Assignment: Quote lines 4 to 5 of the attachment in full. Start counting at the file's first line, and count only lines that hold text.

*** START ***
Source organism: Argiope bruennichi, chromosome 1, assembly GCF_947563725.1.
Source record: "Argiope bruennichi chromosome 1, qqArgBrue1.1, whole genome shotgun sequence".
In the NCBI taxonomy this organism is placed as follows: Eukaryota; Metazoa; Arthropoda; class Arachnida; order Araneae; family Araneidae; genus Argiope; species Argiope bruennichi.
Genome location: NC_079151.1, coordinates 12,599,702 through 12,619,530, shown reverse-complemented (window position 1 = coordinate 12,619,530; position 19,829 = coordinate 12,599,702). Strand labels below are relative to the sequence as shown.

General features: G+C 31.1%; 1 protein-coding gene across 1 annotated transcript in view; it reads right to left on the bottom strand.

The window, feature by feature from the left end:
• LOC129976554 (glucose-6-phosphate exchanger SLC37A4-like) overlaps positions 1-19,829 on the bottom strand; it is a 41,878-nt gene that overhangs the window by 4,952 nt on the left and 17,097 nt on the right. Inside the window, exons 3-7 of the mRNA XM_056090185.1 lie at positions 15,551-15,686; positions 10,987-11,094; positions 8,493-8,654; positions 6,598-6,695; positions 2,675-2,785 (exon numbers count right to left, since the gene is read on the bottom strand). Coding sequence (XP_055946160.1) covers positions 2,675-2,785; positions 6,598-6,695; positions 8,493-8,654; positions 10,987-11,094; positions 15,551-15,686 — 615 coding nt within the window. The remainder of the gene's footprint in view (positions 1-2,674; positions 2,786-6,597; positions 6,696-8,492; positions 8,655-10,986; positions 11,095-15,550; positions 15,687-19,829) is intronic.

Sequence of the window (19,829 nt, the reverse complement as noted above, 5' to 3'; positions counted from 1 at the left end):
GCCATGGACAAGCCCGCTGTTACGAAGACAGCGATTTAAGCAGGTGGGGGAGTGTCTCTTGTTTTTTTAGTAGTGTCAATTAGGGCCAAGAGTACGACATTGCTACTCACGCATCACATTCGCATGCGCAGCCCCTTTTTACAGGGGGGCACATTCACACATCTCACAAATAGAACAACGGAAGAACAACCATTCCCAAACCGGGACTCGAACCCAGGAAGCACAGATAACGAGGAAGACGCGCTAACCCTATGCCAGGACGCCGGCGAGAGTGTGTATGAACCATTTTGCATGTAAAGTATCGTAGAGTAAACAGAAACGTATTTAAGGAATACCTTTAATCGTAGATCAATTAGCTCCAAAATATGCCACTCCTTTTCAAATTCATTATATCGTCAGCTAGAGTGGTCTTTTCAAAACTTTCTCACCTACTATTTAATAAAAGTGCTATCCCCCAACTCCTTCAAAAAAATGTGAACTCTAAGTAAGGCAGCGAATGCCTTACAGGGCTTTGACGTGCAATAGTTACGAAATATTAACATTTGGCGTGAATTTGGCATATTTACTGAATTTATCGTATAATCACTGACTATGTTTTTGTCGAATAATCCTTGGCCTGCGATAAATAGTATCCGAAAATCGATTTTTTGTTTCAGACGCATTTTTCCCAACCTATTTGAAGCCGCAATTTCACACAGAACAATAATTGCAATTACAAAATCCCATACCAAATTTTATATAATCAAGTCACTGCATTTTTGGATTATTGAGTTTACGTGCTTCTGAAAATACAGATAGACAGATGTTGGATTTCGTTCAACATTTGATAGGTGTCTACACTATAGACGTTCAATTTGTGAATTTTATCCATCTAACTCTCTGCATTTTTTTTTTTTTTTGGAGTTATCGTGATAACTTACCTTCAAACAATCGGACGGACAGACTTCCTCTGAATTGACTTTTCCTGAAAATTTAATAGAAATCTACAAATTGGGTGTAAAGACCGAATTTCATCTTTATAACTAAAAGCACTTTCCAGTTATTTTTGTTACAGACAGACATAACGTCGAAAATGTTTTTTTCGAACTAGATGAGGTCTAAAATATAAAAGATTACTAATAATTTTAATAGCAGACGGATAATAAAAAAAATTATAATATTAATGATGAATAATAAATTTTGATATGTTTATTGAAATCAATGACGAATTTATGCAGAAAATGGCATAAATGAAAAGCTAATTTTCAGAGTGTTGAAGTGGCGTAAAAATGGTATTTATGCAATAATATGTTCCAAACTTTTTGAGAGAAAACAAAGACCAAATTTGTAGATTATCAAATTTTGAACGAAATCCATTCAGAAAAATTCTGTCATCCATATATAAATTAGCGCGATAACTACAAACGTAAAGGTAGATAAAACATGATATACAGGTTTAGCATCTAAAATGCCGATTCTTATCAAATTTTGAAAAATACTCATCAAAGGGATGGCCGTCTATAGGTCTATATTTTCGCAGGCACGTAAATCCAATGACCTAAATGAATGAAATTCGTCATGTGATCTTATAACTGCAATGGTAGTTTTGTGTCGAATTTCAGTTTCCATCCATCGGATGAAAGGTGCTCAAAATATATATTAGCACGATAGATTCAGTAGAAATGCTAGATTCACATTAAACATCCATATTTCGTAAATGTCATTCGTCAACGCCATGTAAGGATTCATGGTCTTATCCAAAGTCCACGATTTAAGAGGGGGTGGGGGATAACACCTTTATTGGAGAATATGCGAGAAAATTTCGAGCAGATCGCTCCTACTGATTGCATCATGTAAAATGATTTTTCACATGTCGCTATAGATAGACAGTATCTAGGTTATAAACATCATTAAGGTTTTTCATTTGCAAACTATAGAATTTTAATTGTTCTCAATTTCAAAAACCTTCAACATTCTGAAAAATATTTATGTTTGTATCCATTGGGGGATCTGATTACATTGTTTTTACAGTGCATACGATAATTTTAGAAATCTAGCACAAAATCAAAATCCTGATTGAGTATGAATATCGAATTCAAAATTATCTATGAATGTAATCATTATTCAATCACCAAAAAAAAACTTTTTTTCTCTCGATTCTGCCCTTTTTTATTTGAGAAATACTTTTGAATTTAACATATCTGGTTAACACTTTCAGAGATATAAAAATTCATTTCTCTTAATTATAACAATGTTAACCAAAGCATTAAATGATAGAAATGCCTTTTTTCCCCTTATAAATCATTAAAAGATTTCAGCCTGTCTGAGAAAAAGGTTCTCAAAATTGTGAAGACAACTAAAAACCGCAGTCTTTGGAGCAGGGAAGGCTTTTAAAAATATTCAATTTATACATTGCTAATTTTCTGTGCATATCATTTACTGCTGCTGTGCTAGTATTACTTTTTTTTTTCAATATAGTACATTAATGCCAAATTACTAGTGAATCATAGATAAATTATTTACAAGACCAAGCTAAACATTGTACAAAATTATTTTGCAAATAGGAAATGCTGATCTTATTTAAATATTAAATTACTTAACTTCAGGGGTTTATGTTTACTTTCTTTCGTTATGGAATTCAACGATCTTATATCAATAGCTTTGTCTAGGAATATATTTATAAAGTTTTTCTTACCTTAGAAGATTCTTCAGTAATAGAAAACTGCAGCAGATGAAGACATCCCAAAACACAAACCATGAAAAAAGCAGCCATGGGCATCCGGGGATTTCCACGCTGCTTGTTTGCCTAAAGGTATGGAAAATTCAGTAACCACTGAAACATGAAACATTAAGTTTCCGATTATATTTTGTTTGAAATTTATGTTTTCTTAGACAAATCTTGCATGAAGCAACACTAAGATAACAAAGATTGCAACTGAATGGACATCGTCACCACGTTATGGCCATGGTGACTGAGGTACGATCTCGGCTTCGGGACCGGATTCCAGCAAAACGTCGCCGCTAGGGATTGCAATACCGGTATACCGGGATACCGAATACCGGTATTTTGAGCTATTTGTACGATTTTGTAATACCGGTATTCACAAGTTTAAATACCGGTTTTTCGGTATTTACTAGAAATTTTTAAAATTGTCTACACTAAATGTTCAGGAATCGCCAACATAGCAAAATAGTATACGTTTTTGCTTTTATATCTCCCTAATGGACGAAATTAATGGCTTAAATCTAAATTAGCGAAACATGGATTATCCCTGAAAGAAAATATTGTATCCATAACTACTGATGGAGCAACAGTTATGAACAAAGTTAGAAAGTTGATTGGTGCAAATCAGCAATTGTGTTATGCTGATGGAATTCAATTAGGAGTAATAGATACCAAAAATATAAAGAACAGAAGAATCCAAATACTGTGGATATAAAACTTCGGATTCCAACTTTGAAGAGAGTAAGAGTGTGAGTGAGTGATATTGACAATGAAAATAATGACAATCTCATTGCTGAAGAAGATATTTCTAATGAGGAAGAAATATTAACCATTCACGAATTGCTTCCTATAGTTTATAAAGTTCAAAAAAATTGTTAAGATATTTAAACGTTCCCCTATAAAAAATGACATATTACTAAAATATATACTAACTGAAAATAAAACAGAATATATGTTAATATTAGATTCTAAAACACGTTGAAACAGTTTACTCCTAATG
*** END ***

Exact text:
Genome location: NC_079151.1, coordinates 12,599,702 through 12,619,530, shown reverse-complemented (window position 1 = coordinate 12,619,530; position 19,829 = coordinate 12,599,702). Strand labels below are relative to the sequence as shown.

General features: G+C 31.1%; 1 protein-coding gene across 1 annotated transcript in view; it reads right to left on the bottom strand.